FARGO - We often consider it a "strength." We boast about it on our resumes and refer to it when asking for a raise or proving our worth in the workplace. We smile, assuming it makes us a valuable player in this game of life.

Though under high levels of stress, we wear "multitasker" as a badge of honor, despite the studies and statistics that show there's nothing righteous or healthy about it.

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Experts say switching between tasks comes at the cost of a 40 percent loss in productivity. Interrupting one task to focus on another can even affect our short-term memory.

But what's worse?

We're used to it. We pride ourselves in our frequent response to "How are you?" We're certain "busy" is a praise-worthy reply for us go-getter millennials.

When we do give ourselves a moment of rest, we equate it with boredom. Our "norm" is non-stop action, keeping our feet - and brains - moving. There's no time to rest - not a moment to sit around. There's so much to do. As soon as our to-do lists are complete, we begin making new ones, hoping to get ahead.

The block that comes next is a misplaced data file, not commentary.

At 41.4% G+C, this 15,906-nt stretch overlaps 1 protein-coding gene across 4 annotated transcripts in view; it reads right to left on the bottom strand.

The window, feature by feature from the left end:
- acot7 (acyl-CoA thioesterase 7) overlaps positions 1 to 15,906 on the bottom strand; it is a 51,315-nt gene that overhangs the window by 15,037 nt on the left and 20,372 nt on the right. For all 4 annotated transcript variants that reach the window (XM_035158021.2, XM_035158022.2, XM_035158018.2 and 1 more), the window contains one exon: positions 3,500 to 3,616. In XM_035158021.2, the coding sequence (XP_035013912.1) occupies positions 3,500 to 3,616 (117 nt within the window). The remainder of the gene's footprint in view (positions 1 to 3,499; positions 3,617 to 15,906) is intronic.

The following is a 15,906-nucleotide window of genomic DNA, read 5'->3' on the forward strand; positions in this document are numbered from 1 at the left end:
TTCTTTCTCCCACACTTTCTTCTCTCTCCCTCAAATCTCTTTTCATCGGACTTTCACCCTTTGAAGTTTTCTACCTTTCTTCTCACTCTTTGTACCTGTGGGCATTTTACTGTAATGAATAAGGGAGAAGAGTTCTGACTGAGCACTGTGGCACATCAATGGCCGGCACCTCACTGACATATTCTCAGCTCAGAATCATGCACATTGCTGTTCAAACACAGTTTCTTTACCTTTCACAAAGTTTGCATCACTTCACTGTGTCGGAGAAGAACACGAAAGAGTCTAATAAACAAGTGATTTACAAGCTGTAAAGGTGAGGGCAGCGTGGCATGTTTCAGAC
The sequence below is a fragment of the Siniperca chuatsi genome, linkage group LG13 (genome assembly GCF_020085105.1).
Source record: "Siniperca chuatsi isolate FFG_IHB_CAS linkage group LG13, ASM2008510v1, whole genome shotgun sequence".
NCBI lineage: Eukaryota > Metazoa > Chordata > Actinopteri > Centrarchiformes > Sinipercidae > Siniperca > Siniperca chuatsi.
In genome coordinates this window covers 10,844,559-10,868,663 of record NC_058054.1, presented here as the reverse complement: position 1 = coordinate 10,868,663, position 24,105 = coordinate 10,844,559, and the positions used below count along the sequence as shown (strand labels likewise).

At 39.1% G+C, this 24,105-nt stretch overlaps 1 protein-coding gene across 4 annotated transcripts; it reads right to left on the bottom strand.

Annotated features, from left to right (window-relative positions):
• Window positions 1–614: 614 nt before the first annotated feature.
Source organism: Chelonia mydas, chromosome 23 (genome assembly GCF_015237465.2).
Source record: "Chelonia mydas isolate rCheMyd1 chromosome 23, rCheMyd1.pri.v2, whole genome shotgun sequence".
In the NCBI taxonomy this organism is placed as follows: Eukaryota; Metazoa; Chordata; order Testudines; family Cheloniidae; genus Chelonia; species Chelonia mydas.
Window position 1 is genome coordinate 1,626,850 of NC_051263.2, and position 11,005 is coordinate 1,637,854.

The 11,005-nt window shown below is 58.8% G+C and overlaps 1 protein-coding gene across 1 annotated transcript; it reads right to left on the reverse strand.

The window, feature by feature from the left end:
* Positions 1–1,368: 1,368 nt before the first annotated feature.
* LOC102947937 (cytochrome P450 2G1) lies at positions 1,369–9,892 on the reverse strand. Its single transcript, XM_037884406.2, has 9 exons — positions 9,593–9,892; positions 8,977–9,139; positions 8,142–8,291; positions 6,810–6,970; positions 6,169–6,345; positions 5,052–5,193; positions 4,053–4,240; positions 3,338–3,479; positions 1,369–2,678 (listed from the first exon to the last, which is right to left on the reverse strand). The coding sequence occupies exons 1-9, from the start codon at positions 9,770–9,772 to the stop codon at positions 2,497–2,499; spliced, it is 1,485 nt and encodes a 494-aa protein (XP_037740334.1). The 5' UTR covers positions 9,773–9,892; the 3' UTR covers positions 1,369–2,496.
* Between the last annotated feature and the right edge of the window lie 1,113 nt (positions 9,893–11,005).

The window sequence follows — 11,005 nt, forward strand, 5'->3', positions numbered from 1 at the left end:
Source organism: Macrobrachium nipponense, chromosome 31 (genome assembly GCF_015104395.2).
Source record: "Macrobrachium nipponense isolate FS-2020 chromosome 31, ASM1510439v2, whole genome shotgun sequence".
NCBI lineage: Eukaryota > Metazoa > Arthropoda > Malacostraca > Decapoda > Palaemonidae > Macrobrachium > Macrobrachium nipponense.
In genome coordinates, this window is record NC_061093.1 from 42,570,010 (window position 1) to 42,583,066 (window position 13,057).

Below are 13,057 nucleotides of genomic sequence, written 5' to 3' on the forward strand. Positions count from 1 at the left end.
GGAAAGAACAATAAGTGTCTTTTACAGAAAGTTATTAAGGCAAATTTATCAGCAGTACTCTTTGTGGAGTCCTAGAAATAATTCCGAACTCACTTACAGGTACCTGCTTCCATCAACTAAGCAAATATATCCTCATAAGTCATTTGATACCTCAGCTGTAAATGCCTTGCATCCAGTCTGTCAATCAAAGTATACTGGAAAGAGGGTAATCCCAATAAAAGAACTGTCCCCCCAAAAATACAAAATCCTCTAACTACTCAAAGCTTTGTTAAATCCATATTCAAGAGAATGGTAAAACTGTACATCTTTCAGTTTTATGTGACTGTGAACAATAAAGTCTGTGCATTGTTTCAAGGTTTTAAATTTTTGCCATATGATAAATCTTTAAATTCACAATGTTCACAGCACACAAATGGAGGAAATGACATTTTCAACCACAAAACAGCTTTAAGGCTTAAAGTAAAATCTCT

Some of us are husbands, wives and parents, but that doesn't stop us. We're still just as involved as everyone else. We'd hate for the world to prove we couldn't have a career and a family and loyal friends and second (and third) jobs or even hobbies.

So we run ourselves ragged. We stay up late and wake up early. Whether it's the patterns we've developed or sudden panic that wakes us, it's a miracle that we manage to get out of bed at all.

We stand in the shower at 1 a.m., barely able to function as we add shampoo to our hair. (And do it again, because we're so tired we can't remember where we are or what we've washed.) In the midst of the steam, fog and exhaustion, we stop to think, "Is this what I want from my life?"

For every monumental obstacle we overcome, we lose another second to stress. We are overworked and underpaid just to prove "we can do it." Those wiser chuckle, knowing we, too, are learning one of life's greatest lessons.

When the daylight fades with our fleeting energy, we ask ourselves, "Is all of this worth my sanity?"

Is the need to achieve worth pulling out our hair during fits of stress, worry and perpetual discontentment? What is the price for perfectionism? Are we willing to pay for it in exchange for our health?

Alas, as the fog lifts, we stare into the mirror and nearly fail to recognize the zombie staring back at us. We emerge from the cloud of steam and realize that just because we can, doesn't mean should or have to.

In 2018, may our schedules be lighter, our to-do lists shorter and our appreciation for all of life's moments more abundant.

After all, what do we have to prove?